Halal Slaughter Debunking Veganism?

Halal Slaughter Debunking Veganism

The memory is still very vivid in my mind, that bright morning on Eid Al-Adha. I must’ve been around 14 years old at the time when I woke up rather optimistically and made my way to the back yard to greet my family. My wide smile turned to a jaw drop when I was, instead, greeted with the head of a goat sitting in a pool of blood. The bright eyes of the goat staring directly at me with the tongue sticking out. I was completely and utterly horrified. I had realized what had happened; the goat was slaughtered earlier that day and would become our lunch later during the day. That bright day suddenly turned gloomy as I spent it grieving and crying as I came face to face with the realities of what was on my plate. I refused to eat meat that day, but I was constantly reassured by my family that this goat had lived a happy and fulfilling life and had been slaughtered the ‘halal’ way. I didn’t exactly know what that meant, but it was enough to convince me to resume eating meat a few days later. The thought was buried in the back of my mind, and it wasn’t until a few years later when I was 18 years old that I revisited the concept of halal slaughter when I was introduced to veganism and it’s counter arguments. I spent months, conflicted and bothered about where Islam stood on all of this as I researched here and there. You can thank me later for saving you the trouble of looking wide and far and present you with my findings:

To begin, we need to look into the word ‘halal’ itself. The word has unfortunately been reduced to nothing but a label, plastered on everything from food to shampoo bottles, in order to increase sales and make the product more desirable to a certain population. However, what does the word actually mean?

Halal means permissible. Something that is permissible is something that is allowed. So, yes, in Islam, you are ‘allowed’ to consume the flesh of animals. But before you turn away thinking you’ve reached the conclusion, the story gets a little more complex from here. Turns out, in order for meat to become halal/permissible for consumption, it must follow strict regulations. These regulations include that the animals must not be subjected to pain and suffering at any point in their lives, from birth till death. Factory farms, nowadays, are the farthest thing imaginable from humane living conditions. The animals are swamped, crowded and stressed, living in their own feces with sadistic and cruel acts performed on them on a daily basis. They are seen as nothing but products by the industry, and are treated as such. These living, sentient beings see and experience cruelty every single moment of their miserable lives. Is that ‘allowed’ by Islam? Of course not.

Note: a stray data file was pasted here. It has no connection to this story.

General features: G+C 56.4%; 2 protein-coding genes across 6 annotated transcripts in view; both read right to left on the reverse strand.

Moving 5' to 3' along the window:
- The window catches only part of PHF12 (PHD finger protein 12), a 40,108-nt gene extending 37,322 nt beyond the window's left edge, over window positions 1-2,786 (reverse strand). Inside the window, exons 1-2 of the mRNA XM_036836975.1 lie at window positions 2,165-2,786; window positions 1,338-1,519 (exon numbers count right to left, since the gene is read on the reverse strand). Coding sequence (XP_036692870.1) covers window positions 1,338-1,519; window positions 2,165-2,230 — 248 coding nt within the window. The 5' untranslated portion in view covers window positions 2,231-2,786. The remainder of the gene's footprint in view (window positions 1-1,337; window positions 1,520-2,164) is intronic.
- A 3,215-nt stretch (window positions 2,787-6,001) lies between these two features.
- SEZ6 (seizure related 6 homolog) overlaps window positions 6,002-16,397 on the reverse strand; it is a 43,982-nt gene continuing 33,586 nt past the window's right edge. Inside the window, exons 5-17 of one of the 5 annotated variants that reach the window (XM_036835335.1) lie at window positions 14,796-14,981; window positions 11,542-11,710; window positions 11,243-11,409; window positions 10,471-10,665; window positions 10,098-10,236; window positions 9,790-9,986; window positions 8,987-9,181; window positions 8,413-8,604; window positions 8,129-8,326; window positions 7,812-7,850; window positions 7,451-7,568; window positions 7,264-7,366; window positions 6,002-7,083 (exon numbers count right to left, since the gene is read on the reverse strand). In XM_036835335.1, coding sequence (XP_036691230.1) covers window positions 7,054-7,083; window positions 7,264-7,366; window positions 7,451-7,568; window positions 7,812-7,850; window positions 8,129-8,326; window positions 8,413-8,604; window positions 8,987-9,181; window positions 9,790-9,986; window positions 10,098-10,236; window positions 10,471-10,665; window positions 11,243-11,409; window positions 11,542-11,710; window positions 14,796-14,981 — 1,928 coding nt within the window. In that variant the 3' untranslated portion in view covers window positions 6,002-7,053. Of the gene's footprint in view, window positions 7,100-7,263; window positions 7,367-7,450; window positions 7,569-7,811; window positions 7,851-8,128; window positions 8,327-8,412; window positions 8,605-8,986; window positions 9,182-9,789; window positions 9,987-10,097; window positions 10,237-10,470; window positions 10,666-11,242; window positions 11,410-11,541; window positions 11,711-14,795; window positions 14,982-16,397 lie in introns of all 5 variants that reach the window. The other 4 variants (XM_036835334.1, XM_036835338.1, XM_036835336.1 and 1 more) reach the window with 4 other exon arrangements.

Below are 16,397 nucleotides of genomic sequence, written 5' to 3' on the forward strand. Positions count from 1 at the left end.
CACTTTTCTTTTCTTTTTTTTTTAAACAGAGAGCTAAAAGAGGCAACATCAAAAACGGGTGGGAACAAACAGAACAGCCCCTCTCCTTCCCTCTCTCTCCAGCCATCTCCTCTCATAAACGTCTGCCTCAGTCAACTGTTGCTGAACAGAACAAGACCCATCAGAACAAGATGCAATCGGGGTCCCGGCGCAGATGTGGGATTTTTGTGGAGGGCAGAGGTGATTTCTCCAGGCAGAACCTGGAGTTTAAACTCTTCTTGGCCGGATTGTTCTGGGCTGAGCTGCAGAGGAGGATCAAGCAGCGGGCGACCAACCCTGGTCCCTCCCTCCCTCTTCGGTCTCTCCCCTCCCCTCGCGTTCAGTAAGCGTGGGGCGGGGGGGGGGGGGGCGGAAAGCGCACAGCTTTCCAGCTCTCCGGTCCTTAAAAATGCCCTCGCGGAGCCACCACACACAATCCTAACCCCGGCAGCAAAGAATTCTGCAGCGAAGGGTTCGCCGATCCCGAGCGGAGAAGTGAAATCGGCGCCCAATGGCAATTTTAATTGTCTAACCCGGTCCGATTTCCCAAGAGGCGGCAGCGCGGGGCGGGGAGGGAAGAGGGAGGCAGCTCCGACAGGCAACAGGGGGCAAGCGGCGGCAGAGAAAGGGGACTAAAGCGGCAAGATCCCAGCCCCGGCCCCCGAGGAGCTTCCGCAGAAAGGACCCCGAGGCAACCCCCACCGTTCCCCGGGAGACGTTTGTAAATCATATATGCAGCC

What people tend to focus on with the concept of halal, however, is the act of slaughter itself.

Under halal regulations, the animal must not sense that death is pending, which means that the animal must not see or hear another animal being slaughtered, or even smell the running blood of another slaughtered animal. These regulations are almost exclusively never followed. In modern slaughterhouses, the animals watch each other get slaughtered one by one, falling into panic and even more distress moments before they meet the same fate as their friends. Or they hear the screams through thin walls and feel the blood filling the floor beneath them. Additionally, the animals are to be well fed and given enough water, soothed, turned towards the direction of the Qibla and the word of God read onto them. The knife used must be sharp and the movement of the slitting of the throat be rapid and uninterrupted so as to cut the carotid artery (and at times the jugular vein) of the animal so as to cause immediate loss of consciousness, as the animal ultimately bleeds to death. These regulations are not my opinion, nor am I excusing any action, I am merely stating the regulations of halal slaughter. The conclusion, though, is that these regulations are not followed by modern slaughterhouses either. A stereo is usually blasted with Quran as the animals are wheeled in one by one, their throats slit with rugged machinery with no regard to any artery or vein. The animals end up screaming, crying and battling for life for excruciatingly painful minutes on end. They even arrive at the slaughterhouses hungry and thirsty, having usually been neglected for days making the trip to their final destination. It would never be profitable for the industry to perform all these regulations (and more) on all of the animals presented for slaughter. Furthermore, the act of stunning an animal has become very widespread in halal slaughterhouses, despite the controversy concerning this practice with several religious scholars outright banning it and calling the act of stunning the animals against halal practices. In 2014, about 85% of halal meat produced by the Muslim community in the United Kingdom was pre-stunned. And in relation to our country, Lebanon, there has been a host of surfacing [verified] footage of animals being stunned before slaughter. Are we not seeing a trend here? The industry does not care about the regulations or about the wellbeing of the animals nor the religious teachings or even our health. The industry cares about nothing but profit, and hiding the insanely absurd and inhumane practices that happen inside factory farms and slaughterhouses has been their best tactic to keep people in the dark.